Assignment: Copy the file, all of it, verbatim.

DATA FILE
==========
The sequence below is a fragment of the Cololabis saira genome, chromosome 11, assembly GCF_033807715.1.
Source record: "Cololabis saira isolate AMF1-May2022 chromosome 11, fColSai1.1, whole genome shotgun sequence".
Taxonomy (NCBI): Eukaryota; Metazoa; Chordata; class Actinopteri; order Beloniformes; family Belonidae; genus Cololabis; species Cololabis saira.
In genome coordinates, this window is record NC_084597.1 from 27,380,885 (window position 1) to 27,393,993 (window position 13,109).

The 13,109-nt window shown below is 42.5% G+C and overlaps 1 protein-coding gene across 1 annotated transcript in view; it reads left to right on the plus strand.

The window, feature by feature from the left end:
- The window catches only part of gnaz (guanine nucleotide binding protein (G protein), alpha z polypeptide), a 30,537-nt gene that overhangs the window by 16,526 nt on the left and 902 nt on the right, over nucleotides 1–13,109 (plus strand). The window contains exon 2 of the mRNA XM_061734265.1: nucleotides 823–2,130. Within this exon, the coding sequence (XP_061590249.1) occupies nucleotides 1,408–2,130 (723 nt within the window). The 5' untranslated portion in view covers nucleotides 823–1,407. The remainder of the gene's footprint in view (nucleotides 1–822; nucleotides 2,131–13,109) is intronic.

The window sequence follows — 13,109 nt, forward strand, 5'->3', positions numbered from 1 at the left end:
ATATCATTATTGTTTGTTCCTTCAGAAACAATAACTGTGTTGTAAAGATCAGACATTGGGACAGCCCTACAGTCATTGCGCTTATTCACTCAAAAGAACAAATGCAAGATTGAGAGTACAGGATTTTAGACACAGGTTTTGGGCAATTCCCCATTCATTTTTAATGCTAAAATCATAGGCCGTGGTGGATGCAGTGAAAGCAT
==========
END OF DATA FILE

The sequence below is a fragment of the Cololabis saira genome, chromosome 11, assembly GCF_033807715.1.
Source record: "Cololabis saira isolate AMF1-May2022 chromosome 11, fColSai1.1, whole genome shotgun sequence".
Taxonomy (NCBI): Eukaryota; Metazoa; Chordata; class Actinopteri; order Beloniformes; family Belonidae; genus Cololabis; species Cololabis saira.
In genome coordinates, this window is record NC_084597.1 from 27,380,885 (window position 1) to 27,393,993 (window position 13,109).

The 13,109-nt window shown below is 42.5% G+C and overlaps 1 protein-coding gene across 1 annotated transcript in view; it reads left to right on the plus strand.

The window, feature by feature from the left end:
- The window catches only part of gnaz (guanine nucleotide binding protein (G protein), alpha z polypeptide), a 30,537-nt gene that overhangs the window by 16,526 nt on the left and 902 nt on the right, over nucleotides 1–13,109 (plus strand). The window contains exon 2 of the mRNA XM_061734265.1: nucleotides 823–2,130. Within this exon, the coding sequence (XP_061590249.1) occupies nucleotides 1,408–2,130 (723 nt within the window). The 5' untranslated portion in view covers nucleotides 823–1,407. The remainder of the gene's footprint in view (nucleotides 1–822; nucleotides 2,131–13,109) is intronic.

The window sequence follows — 13,109 nt, forward strand, 5'->3', positions numbered from 1 at the left end:
ATATCATTATTGTTTGTTCCTTCAGAAACAATAACTGTGTTGTAAAGATCAGACATTGGGACAGCCCTACAGTCATTGCGCTTATTCACTCAAAAGAACAAATGCAAGATTGAGAGTACAGGATTTTAGACACAGGTTTTGGGCAATTCCCCATTCATTTTTAATGCTAAAATCATAGGCCGTGGTGGATGCAGTGAAAGCAT